In 1961, Julia Child published the first volume of Mastering the Art of French Cooking, which along with her show The French Chef introduced a culinarily parochial nation to the mysteries of boeuf bourguignon, coq au vin, and the rich duck liver known as foie gras (literally “fatty liver”). Child is celebrated for raising the standard of American cooking and enlarging the national palate. Yet according to the state of California, she is one of history’s greatest monsters.
As of 2012, California banned the sale of any product that “is the result of force feeding a bird for the purpose of enlarging the bird’s liver beyond normal size.” This rather clumsy description targeted foie gras. Animal rights activists have long derided the foodstuff on the theory that the traditional method of production is a moral abomination. In 2005 they succeeded in passing a law that, after a seven-year delay, banned not only force-feeding within the state, but also the sale of any such product produced elsewhere.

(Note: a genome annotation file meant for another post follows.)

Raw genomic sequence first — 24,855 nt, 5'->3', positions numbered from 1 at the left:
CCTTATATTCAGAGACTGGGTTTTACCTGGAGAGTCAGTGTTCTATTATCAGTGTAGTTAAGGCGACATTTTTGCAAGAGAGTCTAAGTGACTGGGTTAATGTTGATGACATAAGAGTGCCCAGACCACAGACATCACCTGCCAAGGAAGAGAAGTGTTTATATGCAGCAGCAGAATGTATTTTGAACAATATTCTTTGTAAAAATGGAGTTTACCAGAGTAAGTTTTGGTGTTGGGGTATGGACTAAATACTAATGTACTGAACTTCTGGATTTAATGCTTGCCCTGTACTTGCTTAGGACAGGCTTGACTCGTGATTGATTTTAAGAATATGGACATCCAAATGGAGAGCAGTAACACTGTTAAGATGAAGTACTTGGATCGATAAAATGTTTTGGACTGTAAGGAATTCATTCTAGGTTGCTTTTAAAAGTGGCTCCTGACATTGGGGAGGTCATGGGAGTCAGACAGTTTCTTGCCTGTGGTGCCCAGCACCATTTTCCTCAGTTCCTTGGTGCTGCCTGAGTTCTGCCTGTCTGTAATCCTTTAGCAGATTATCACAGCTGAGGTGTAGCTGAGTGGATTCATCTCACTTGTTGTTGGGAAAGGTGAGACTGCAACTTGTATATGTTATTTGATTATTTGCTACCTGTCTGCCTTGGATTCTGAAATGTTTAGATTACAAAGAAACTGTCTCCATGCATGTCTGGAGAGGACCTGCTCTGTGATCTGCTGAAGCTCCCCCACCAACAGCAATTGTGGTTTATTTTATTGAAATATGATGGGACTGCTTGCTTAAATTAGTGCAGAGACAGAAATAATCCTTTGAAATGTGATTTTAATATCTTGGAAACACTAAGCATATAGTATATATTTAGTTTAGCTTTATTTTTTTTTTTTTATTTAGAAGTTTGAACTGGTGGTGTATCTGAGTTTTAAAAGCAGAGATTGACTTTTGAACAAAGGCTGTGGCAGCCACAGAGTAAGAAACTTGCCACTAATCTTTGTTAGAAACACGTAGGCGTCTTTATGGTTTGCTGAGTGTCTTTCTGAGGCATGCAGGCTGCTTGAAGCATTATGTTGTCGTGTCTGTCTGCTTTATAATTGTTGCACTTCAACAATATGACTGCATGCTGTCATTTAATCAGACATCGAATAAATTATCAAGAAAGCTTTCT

In defense of their delicacy, industry representatives challenged the ban. Lead by a Canadian nonprofit, they filed a petition asking the Supreme Court to hear their case. The Cato Institute has now joined the Reason Foundation to file an amicus brief encouraging the Court to take the case. The brief argues that Congress has established uniform standards for poultry products, consistent with federal authority to normalize the flow of interstate commerce, and that California isn’t entitled to override this congressional judgment.
Reasonable people may disagree as to the ethics of food production, and each of us is entitled to consume or eschew what we wish. What we aren’t entitled to do is impose our idiosyncratic ethics on others. Foie gras is a safe, wholesome ingredient—though it may go straight to your hips—consumed by millions around the world. Some disapprove of that, just as some disapprove of animal products altogether. Jello Biafra long ago warned that in Jerry Brown’s hippie utopia the suede-denim secret police would force your children to meditate in school. Even he didn’t foresee the possibility of mandatory veganism, yet that’s where we’re headed if this law is allowed to stand.
In sum, the high court should review Association des Eleveurs de Canards et d’Oies du Quebec v. Becerra because sometimes state power simply isn’t all it’s quacked up to be.